There are potential areas of agreement, including pending legislation on trade and patent policy.
In Obama’s weekly radio address broadcast on Aug. 20, he repeated his call for Congress to pass free-trade agreements with South Korea, Colombia and Panama.
While the White House hasn’t formally sent up the accords negotiated under President George W. Bush, Senate leaders agreed last month to end an impasse when they return by taking up the agreements and a benefits program for workers that the Obama administration has championed.
Senate Majority Leader Harry Reid, a Nevada Democrat, and Republican Senate leader Mitch McConnell of Kentucky on Aug. 4 pledged to consider the worker aid program, called Trade Adjustment Assistance, and then take up the accords.
Senate Republicans including Orrin Hatch of Utah, the party’s senior member on the Finance Committee, had balked at the administration’s plan to combine worker aid, which some Republicans oppose, and the Korea trade deal, which they support, into a single bill. That plan was dropped.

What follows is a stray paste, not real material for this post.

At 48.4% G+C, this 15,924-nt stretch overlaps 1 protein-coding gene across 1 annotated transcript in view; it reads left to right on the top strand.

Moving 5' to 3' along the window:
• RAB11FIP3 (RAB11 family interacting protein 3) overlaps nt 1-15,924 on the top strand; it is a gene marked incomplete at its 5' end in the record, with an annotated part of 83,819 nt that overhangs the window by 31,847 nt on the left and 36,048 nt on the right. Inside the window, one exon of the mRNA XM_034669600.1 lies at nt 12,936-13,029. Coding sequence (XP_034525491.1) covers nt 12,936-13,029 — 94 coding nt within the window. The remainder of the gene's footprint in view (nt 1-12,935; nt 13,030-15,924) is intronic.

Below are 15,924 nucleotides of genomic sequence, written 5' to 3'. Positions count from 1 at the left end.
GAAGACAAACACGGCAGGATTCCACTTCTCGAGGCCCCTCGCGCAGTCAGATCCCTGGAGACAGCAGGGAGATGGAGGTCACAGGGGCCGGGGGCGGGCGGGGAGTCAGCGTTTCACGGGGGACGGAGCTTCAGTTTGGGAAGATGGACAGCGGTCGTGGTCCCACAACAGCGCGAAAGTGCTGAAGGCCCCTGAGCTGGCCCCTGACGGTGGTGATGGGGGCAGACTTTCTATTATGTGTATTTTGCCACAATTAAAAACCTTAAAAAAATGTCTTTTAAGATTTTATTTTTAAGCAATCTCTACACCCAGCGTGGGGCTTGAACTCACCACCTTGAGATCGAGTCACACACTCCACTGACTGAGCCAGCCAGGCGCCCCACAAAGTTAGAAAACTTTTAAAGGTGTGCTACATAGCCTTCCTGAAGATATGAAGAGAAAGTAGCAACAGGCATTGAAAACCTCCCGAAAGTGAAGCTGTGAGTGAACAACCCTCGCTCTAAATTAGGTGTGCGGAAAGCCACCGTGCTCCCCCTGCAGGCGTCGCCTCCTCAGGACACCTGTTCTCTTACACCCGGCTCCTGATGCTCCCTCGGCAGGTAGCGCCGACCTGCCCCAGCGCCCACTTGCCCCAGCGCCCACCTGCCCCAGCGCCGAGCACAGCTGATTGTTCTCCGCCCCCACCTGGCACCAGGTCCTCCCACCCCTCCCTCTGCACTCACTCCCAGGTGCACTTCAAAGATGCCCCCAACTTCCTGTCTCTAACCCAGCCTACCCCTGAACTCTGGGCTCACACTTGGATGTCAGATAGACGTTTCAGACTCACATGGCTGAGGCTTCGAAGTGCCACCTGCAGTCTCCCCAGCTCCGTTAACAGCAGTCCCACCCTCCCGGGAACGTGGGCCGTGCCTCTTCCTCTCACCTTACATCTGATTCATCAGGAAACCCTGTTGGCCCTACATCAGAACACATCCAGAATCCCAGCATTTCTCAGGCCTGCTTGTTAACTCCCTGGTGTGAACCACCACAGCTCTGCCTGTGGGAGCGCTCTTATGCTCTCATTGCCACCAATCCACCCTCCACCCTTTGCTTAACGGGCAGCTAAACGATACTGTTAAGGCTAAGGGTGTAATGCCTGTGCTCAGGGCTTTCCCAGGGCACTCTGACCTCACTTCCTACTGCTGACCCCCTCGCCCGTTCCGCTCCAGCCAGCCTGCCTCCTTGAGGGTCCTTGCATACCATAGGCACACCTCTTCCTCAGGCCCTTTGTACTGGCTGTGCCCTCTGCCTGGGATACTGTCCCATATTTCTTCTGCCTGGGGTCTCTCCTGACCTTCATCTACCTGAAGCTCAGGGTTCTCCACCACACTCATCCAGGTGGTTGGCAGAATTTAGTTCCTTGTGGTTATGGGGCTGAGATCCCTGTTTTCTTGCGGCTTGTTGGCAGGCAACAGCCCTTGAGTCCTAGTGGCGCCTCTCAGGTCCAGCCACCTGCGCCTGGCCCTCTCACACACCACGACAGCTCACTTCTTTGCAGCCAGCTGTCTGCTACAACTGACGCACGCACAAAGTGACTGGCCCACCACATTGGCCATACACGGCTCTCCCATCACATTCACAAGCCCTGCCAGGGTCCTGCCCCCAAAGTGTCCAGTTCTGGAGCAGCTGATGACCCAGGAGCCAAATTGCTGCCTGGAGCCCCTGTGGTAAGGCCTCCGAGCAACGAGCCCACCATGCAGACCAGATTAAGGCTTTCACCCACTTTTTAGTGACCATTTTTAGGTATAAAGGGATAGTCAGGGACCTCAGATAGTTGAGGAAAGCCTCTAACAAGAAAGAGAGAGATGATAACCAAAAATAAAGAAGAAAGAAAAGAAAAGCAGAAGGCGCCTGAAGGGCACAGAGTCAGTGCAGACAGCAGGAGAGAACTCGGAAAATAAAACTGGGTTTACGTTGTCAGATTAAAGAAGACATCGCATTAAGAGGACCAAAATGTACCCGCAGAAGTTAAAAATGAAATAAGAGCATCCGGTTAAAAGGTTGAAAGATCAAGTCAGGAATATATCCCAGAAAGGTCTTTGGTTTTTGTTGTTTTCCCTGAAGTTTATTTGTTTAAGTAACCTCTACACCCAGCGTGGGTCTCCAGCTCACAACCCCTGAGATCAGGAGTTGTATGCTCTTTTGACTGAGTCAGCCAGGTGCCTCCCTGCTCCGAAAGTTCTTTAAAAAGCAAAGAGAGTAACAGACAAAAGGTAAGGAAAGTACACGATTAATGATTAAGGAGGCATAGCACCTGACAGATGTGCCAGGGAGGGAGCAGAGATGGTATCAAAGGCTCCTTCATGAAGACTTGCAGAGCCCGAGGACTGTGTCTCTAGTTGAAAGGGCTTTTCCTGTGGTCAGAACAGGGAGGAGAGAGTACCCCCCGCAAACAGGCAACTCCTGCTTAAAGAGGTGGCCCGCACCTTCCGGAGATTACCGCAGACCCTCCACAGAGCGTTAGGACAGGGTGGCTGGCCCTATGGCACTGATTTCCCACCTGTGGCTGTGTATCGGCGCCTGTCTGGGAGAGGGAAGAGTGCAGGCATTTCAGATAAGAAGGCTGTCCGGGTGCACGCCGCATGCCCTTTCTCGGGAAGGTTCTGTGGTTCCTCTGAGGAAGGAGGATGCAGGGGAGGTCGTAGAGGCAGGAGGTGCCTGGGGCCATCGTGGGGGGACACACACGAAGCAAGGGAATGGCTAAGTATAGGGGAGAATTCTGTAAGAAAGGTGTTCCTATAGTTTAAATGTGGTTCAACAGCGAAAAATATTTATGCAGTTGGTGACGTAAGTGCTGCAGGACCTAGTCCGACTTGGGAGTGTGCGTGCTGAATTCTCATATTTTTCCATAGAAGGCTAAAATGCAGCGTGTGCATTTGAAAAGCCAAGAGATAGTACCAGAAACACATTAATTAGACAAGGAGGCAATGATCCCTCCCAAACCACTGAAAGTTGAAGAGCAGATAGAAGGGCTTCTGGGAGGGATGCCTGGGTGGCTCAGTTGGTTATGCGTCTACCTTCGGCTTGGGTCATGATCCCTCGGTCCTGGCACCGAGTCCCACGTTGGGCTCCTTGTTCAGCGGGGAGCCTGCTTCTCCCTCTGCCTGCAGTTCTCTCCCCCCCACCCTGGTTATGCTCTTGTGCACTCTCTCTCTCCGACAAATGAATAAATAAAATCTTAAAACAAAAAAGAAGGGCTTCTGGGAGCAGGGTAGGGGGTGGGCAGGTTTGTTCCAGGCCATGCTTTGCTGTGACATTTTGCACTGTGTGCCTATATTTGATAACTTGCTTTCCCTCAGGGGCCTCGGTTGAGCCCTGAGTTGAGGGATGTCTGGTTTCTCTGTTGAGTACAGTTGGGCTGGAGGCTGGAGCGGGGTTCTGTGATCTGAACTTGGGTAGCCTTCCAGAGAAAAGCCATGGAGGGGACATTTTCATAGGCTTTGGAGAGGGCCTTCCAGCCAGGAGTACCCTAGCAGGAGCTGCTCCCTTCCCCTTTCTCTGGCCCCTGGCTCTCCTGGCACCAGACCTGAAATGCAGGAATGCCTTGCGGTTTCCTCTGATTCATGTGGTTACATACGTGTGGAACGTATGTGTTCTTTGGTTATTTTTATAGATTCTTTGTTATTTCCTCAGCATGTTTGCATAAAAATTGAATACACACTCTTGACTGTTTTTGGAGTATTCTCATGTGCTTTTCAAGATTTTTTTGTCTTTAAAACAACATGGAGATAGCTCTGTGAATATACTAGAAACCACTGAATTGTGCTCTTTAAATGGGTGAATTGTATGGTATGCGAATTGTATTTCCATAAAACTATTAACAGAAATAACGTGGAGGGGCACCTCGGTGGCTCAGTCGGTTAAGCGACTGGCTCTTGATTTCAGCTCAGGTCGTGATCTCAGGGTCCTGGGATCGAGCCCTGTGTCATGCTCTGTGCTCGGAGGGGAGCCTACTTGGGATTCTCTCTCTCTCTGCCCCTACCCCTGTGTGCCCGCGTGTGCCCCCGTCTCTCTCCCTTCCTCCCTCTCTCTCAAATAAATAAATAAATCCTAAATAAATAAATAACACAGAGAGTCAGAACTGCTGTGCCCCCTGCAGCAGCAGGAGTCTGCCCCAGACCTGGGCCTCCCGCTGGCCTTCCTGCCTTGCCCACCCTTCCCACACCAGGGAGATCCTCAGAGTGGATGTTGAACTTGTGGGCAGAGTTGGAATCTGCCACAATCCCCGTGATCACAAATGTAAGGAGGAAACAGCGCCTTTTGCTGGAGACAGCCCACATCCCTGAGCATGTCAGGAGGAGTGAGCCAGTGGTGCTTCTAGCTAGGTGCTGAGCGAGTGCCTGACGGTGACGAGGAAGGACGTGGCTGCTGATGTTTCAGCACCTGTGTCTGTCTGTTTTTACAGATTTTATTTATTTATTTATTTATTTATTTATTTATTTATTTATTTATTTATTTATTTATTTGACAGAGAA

In the House, opposition is expected from Tea Party-backed Republicans who oppose the spending on the worker assistance and from Democrats who want stronger worker protections in the trade deals.
Senate action is also expected on a measure that would mark the most sweeping changes to U.S. patent law in more than 50 years.
The legislation, approved in the House, would allow the U.S. Patent and Trademark Office to set its own fees and have greater control over its budget. The agency, which is funded entirely by user fees, has sought an end to lawmakers’ practice of steering some of that money toward non-patent purposes. The Senate version would put the agency outside Congress’ normal appropriations process, which the House bill wouldn’t do.
The administration has supported giving the agency more flexibility in its funding, saying that’s needed to reduce a backlog of some 700,000 applications awaiting a first review by examiners.
Supporters say speeding up the application process would help attract venture capital dollars that help fund new or expanding businesses.
--With assistance from Eric Martin, Susan Decker, Catherine Dodge and Alan Levin in Washington. Editors: Jeanne Cummings, Don Frederick.